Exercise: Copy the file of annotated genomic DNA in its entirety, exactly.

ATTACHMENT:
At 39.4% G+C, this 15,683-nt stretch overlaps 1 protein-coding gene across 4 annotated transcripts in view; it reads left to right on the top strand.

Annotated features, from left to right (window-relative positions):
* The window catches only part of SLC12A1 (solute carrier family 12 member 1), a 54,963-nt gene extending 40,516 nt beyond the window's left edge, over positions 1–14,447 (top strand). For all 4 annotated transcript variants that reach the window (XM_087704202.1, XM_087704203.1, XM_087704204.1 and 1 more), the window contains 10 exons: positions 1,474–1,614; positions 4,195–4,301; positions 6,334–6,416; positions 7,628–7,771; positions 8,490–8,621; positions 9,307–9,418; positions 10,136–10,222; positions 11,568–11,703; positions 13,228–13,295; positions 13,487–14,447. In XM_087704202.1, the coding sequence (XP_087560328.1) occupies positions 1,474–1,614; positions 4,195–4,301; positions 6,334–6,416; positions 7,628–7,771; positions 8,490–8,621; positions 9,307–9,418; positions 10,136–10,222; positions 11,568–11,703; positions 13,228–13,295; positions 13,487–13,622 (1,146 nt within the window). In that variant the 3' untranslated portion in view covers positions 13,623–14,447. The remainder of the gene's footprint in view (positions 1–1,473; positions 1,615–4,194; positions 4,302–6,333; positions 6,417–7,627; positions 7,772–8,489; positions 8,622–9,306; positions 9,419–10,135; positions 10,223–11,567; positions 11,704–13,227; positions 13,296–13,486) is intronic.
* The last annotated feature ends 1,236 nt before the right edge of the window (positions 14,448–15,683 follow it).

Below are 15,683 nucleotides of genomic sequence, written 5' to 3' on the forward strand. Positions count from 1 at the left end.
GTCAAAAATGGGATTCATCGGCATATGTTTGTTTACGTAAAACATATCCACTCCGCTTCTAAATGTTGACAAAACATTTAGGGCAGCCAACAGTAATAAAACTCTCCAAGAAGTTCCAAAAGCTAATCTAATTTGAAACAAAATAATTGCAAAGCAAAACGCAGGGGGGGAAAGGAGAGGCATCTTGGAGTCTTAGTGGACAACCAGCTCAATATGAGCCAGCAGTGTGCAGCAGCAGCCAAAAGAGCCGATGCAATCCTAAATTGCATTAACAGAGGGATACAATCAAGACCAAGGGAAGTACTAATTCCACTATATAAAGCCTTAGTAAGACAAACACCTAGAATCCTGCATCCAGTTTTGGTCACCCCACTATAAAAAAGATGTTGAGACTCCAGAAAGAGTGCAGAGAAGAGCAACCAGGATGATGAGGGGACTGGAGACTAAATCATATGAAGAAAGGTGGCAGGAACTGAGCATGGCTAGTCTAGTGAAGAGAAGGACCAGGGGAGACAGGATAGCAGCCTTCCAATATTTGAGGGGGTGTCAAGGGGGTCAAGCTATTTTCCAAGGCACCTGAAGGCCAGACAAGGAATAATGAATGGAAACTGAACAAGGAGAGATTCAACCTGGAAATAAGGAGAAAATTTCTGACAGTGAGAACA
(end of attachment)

At 39.4% G+C, this 15,683-nt stretch overlaps 1 protein-coding gene across 4 annotated transcripts in view; it reads left to right on the top strand.

Annotated features, from left to right (window-relative positions):
* The window catches only part of SLC12A1 (solute carrier family 12 member 1), a 54,963-nt gene extending 40,516 nt beyond the window's left edge, over positions 1–14,447 (top strand). For all 4 annotated transcript variants that reach the window (XM_087704202.1, XM_087704203.1, XM_087704204.1 and 1 more), the window contains 10 exons: positions 1,474–1,614; positions 4,195–4,301; positions 6,334–6,416; positions 7,628–7,771; positions 8,490–8,621; positions 9,307–9,418; positions 10,136–10,222; positions 11,568–11,703; positions 13,228–13,295; positions 13,487–14,447. In XM_087704202.1, the coding sequence (XP_087560328.1) occupies positions 1,474–1,614; positions 4,195–4,301; positions 6,334–6,416; positions 7,628–7,771; positions 8,490–8,621; positions 9,307–9,418; positions 10,136–10,222; positions 11,568–11,703; positions 13,228–13,295; positions 13,487–13,622 (1,146 nt within the window). In that variant the 3' untranslated portion in view covers positions 13,623–14,447. The remainder of the gene's footprint in view (positions 1–1,473; positions 1,615–4,194; positions 4,302–6,333; positions 6,417–7,627; positions 7,772–8,489; positions 8,622–9,306; positions 9,419–10,135; positions 10,223–11,567; positions 11,704–13,227; positions 13,296–13,486) is intronic.
* The last annotated feature ends 1,236 nt before the right edge of the window (positions 14,448–15,683 follow it).

Below are 15,683 nucleotides of genomic sequence, written 5' to 3' on the forward strand. Positions count from 1 at the left end.
GTCAAAAATGGGATTCATCGGCATATGTTTGTTTACGTAAAACATATCCACTCCGCTTCTAAATGTTGACAAAACATTTAGGGCAGCCAACAGTAATAAAACTCTCCAAGAAGTTCCAAAAGCTAATCTAATTTGAAACAAAATAATTGCAAAGCAAAACGCAGGGGGGGAAAGGAGAGGCATCTTGGAGTCTTAGTGGACAACCAGCTCAATATGAGCCAGCAGTGTGCAGCAGCAGCCAAAAGAGCCGATGCAATCCTAAATTGCATTAACAGAGGGATACAATCAAGACCAAGGGAAGTACTAATTCCACTATATAAAGCCTTAGTAAGACAAACACCTAGAATCCTGCATCCAGTTTTGGTCACCCCACTATAAAAAAGATGTTGAGACTCCAGAAAGAGTGCAGAGAAGAGCAACCAGGATGATGAGGGGACTGGAGACTAAATCATATGAAGAAAGGTGGCAGGAACTGAGCATGGCTAGTCTAGTGAAGAGAAGGACCAGGGGAGACAGGATAGCAGCCTTCCAATATTTGAGGGGGTGTCAAGGGGGTCAAGCTATTTTCCAAGGCACCTGAAGGCCAGACAAGGAATAATGAATGGAAACTGAACAAGGAGAGATTCAACCTGGAAATAAGGAGAAAATTTCTGACAGTGAGAACA